Over the past few years, wet weather has caused mass destruction to homes and businesses across the country, with 2014 seeing Greater London and the Home Counties experiencing the highest levels of rainfall in almost a century while last winter, North England experienced severe destruction as a result of flooding. While summer may not seem long out of the way, for those of us in the drainage industry, we’re already looking forward in preparation to what could be another destructive, sodden winter.
In this month’s article, we’re looking at the increasing concern that a flood will hit London hard this winter, the reasons behind this and what you can do to protect your property.
What’s causing the increased flood risks?
It is too easy to blame a flood on winter weather and increased rainfall without looking at the underlying issue; what is causing the volatile weather and increasing the amount of rainfall, and why are we so ill prepared for heavy rain?
Global warming is one main concern for increasing flood risks, with the surface temperature of the Earth increasing year by year to an unsustainable temperature for the environment. This increased temperature has led to the melting of the ice caps which has caused the sea level to rise, having a knock-on effect for major rivers, such as the river Thames.
The increased water in the River Thames combined with the increased rainfall from the evaporation of the oceans, means that a flood risk is ultimately much more likely for the surrounding areas as the river bank cannot meet the demands of more water, overspilling the excess to the streets and roads surrounding it.
Storm surges are usually not accounted for when flooding in London happens, but their presence is a very real indication of the amount of damage that global warming is causing to our Earth. Surges are caused by strong winds pressing down the sea in areas of low atmospheric pressure which causes water to be sucked upwards and forming a hump when two winds collide. The hump then causes a strong tidal movement that can impact the sea levels for miles around. Most of the storm surges that reach the UK originate from Canada, travelling across the Atlantic Ocean and propelled across the North Sea if there is a northerly wind.
As the storm passes through smaller and smaller spaces, the size of the hump increases, putting more pressure on the east coast of England and funneling into the estuary of the River Thames by the momentum of the Earth spinning on its axis. This increased pressure causes flooding around the River Thames as the surge makes its way inland.
High tides are a natural occurrence that happens as the gravitational pull of the moon moves the water from one side of the ocean to another, but when a high tide coincides with heavy rainfall or a storm surge, flooding is a sure thing. The excess water from the high tide will flow into the adjoining rivers, causing them to burst their banks and wreak havoc on the surrounding areas.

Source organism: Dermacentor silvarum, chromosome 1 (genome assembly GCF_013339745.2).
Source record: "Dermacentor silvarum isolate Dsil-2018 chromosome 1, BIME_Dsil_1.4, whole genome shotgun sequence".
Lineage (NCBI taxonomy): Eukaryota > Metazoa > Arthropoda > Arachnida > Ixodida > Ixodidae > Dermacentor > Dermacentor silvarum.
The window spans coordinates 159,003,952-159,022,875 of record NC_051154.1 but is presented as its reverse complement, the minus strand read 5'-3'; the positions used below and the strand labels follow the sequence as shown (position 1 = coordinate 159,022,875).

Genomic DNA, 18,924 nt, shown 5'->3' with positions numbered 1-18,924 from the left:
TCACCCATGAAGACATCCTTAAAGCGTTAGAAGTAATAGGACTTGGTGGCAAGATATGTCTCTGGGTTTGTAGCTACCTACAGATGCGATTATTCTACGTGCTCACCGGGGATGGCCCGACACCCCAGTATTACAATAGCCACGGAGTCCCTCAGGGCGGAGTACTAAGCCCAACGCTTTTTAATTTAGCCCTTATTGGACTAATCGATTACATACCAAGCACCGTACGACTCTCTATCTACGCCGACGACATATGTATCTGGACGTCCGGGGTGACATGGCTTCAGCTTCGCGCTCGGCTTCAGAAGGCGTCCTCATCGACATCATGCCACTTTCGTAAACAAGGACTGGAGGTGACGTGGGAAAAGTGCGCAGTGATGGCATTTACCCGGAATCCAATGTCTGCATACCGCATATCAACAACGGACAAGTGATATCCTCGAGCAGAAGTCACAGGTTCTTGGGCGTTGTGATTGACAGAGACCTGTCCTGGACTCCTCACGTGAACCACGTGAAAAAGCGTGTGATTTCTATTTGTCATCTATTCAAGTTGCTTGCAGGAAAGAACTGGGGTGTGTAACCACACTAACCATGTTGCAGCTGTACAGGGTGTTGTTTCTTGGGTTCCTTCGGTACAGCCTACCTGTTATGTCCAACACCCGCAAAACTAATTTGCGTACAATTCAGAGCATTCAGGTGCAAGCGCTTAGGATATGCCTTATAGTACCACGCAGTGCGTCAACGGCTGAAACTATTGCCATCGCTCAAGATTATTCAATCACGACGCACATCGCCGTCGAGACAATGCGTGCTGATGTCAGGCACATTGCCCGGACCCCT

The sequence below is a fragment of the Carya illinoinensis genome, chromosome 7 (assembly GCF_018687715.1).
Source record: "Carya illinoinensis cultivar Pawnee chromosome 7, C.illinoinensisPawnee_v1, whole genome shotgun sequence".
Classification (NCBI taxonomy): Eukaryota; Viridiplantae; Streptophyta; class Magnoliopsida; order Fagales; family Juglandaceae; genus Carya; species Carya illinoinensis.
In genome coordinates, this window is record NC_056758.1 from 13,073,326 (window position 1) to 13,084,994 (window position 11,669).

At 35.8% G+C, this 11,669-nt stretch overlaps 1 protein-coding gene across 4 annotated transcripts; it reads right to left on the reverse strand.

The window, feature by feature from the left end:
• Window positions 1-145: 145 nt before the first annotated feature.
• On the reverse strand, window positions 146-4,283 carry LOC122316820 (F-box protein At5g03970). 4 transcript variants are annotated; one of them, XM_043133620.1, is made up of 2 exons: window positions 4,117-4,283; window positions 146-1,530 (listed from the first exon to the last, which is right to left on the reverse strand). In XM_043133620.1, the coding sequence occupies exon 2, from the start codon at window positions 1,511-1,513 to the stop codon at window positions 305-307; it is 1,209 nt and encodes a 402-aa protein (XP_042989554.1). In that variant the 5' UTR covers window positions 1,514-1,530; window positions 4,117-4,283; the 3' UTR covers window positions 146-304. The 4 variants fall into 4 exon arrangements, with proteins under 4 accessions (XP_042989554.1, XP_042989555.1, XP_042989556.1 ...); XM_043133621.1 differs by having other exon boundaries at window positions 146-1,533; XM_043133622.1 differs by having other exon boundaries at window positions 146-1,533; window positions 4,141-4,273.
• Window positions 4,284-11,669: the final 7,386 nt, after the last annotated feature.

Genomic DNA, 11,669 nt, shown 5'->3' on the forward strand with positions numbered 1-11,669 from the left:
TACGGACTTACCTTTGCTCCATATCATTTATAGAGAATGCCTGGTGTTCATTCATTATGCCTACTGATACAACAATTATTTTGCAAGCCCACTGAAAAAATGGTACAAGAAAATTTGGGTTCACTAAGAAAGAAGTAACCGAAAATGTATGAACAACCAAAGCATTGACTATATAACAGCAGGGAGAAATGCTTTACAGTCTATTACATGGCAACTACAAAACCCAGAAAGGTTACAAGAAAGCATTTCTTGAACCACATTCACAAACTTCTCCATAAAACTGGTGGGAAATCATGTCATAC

Lack of drainage
Unfortunately, London is still not adequately equipped to deal with increased levels of water yet, with the current drainage systems not being suited to quickly dispose of the wastewater before it begins to flood.
London is a very built-up area consisting largely of impermeable materials such as concrete, which causes water to either flow further along the material or pool up if there is nowhere for the water to move to. Without adequate draining, the water has nowhere to run off, causing flooding to occur quickly. Currently in production is the Thames Tideway System, a 15-mile-long sewer that will run under the River Thames to decrease the overflow of sewage and rainwater into the river, hopefully helping to lessen the load on the overworked system currently in place. However, this project is not due to be completed until 2023, so until then, London must become more adept at dealing with and preparing for flood damage.
Protecting your property
With the risk of flooding becoming more common in London, we’ve got some tips on protecting your property from the damage:
- Use sandbags to divert water away from your property
- Raise the level of your door step
- Use a waterproof sealant on the exterior of your property
- Install flood resistant windows
- Make sure your pipes are fitted with non return valves to prevent water coming up your drains and into your home
- Cover your vents and drainpipes
- Raise the height of your power sockets and electrical items
- Switch carpets for tiles
- Install a sump pump to pump overflowing water out of the basement of your home
Following these safety precautions should help limit the damage to your property. If the flooding in your area is particularly bad, however, you can call in a drainage expert to cleanup the flooded water surrounding your property to prevent your premises becoming damaged beyond repair, or as a precautionary measure to remove the flooded water before it has entered your premises and caused internal as well as external damage.
Express Drainage Solutions offer 60 minute emergency response times for flood damage, using our huge fleet of tankers to carry out quick and effective services across London and the South West. We have a team of vastly experienced operators working around the clock, so if you require a reliable flood cleanup service, we can help. Contact us today to find out more.